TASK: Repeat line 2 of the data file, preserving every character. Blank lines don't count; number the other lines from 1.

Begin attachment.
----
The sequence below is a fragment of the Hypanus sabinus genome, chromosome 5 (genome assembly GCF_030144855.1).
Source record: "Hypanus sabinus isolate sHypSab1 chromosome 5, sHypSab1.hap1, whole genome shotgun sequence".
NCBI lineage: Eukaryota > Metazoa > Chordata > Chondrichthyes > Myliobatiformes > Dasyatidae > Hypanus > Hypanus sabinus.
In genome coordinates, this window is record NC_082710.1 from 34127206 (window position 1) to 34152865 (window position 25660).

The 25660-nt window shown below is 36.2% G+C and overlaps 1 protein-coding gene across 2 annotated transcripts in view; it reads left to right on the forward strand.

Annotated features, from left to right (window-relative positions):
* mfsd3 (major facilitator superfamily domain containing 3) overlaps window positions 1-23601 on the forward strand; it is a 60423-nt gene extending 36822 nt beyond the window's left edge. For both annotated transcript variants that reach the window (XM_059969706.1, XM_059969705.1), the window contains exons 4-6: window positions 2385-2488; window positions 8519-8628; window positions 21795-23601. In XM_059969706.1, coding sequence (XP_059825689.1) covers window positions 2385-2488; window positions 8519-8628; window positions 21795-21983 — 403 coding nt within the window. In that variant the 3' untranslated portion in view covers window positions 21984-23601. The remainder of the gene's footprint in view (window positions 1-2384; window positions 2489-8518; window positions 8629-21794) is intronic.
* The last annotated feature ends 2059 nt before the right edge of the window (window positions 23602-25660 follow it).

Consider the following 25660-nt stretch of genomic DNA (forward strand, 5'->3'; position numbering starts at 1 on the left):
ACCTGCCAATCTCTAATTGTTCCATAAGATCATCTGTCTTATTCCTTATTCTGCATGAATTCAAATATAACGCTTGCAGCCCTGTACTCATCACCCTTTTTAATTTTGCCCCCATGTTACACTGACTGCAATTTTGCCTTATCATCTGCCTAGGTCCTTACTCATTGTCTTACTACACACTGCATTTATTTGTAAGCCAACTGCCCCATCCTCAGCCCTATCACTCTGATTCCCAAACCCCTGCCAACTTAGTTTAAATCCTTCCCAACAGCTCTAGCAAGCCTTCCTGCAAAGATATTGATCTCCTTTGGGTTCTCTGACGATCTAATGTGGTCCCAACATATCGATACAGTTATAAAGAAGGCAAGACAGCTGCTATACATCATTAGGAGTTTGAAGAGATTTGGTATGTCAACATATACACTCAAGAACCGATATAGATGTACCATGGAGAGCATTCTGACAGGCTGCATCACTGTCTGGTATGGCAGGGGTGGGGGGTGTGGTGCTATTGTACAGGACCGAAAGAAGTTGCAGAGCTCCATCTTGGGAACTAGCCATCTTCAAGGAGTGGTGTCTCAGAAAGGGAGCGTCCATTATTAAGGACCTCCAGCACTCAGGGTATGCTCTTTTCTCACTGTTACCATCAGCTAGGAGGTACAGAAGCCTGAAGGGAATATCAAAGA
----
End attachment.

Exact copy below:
Source record: "Hypanus sabinus isolate sHypSab1 chromosome 5, sHypSab1.hap1, whole genome shotgun sequence".